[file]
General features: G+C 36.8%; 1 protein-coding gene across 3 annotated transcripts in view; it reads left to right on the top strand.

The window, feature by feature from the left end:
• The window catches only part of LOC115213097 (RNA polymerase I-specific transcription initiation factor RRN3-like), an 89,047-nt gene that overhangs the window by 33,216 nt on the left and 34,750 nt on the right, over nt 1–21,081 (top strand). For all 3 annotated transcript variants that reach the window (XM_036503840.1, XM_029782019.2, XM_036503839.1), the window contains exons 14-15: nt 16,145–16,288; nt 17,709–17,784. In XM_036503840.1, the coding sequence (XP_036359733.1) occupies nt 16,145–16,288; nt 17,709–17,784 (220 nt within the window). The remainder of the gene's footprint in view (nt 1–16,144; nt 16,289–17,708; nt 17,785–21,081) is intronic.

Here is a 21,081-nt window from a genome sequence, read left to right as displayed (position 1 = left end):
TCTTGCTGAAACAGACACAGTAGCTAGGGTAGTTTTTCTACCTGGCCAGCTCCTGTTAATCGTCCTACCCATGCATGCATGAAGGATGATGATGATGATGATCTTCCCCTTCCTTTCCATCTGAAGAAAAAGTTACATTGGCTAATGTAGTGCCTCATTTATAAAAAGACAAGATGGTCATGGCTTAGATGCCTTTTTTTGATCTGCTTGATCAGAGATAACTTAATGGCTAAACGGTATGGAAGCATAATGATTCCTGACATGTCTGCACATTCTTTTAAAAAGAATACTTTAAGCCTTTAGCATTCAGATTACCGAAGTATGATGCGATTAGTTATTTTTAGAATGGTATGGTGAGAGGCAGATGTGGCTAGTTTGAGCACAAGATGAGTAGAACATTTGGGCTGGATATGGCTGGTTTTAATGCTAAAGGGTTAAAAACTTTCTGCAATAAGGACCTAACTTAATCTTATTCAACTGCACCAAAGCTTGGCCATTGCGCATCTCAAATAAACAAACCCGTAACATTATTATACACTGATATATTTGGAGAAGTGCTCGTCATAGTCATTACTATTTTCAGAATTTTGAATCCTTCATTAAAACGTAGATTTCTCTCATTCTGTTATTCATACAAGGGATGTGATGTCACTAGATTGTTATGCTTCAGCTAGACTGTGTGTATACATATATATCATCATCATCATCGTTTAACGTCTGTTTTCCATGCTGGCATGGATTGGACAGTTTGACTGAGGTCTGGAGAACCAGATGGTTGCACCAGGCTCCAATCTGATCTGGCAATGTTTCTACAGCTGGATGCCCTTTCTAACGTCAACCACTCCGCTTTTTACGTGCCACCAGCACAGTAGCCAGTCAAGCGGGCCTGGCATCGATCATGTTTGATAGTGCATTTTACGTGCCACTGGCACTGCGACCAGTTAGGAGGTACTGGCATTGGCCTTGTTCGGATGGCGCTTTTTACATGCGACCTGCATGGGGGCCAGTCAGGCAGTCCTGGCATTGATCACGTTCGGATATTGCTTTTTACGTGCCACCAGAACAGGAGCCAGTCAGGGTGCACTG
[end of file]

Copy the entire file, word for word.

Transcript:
General features: G+C 36.8%; 1 protein-coding gene across 3 annotated transcripts in view; it reads left to right on the top strand.

The window, feature by feature from the left end:
• The window catches only part of LOC115213097 (RNA polymerase I-specific transcription initiation factor RRN3-like), an 89,047-nt gene that overhangs the window by 33,216 nt on the left and 34,750 nt on the right, over nt 1–21,081 (top strand). For all 3 annotated transcript variants that reach the window (XM_036503840.1, XM_029782019.2, XM_036503839.1), the window contains exons 14-15: nt 16,145–16,288; nt 17,709–17,784. In XM_036503840.1, the coding sequence (XP_036359733.1) occupies nt 16,145–16,288; nt 17,709–17,784 (220 nt within the window). The remainder of the gene's footprint in view (nt 1–16,144; nt 16,289–17,708; nt 17,785–21,081) is intronic.

Here is a 21,081-nt window from a genome sequence, read left to right as displayed (position 1 = left end):
TCTTGCTGAAACAGACACAGTAGCTAGGGTAGTTTTTCTACCTGGCCAGCTCCTGTTAATCGTCCTACCCATGCATGCATGAAGGATGATGATGATGATGATCTTCCCCTTCCTTTCCATCTGAAGAAAAAGTTACATTGGCTAATGTAGTGCCTCATTTATAAAAAGACAAGATGGTCATGGCTTAGATGCCTTTTTTTGATCTGCTTGATCAGAGATAACTTAATGGCTAAACGGTATGGAAGCATAATGATTCCTGACATGTCTGCACATTCTTTTAAAAAGAATACTTTAAGCCTTTAGCATTCAGATTACCGAAGTATGATGCGATTAGTTATTTTTAGAATGGTATGGTGAGAGGCAGATGTGGCTAGTTTGAGCACAAGATGAGTAGAACATTTGGGCTGGATATGGCTGGTTTTAATGCTAAAGGGTTAAAAACTTTCTGCAATAAGGACCTAACTTAATCTTATTCAACTGCACCAAAGCTTGGCCATTGCGCATCTCAAATAAACAAACCCGTAACATTATTATACACTGATATATTTGGAGAAGTGCTCGTCATAGTCATTACTATTTTCAGAATTTTGAATCCTTCATTAAAACGTAGATTTCTCTCATTCTGTTATTCATACAAGGGATGTGATGTCACTAGATTGTTATGCTTCAGCTAGACTGTGTGTATACATATATATCATCATCATCATCGTTTAACGTCTGTTTTCCATGCTGGCATGGATTGGACAGTTTGACTGAGGTCTGGAGAACCAGATGGTTGCACCAGGCTCCAATCTGATCTGGCAATGTTTCTACAGCTGGATGCCCTTTCTAACGTCAACCACTCCGCTTTTTACGTGCCACCAGCACAGTAGCCAGTCAAGCGGGCCTGGCATCGATCATGTTTGATAGTGCATTTTACGTGCCACTGGCACTGCGACCAGTTAGGAGGTACTGGCATTGGCCTTGTTCGGATGGCGCTTTTTACATGCGACCTGCATGGGGGCCAGTCAGGCAGTCCTGGCATTGATCACGTTCGGATATTGCTTTTTACGTGCCACCAGAACAGGAGCCAGTCAGGGTGCACTG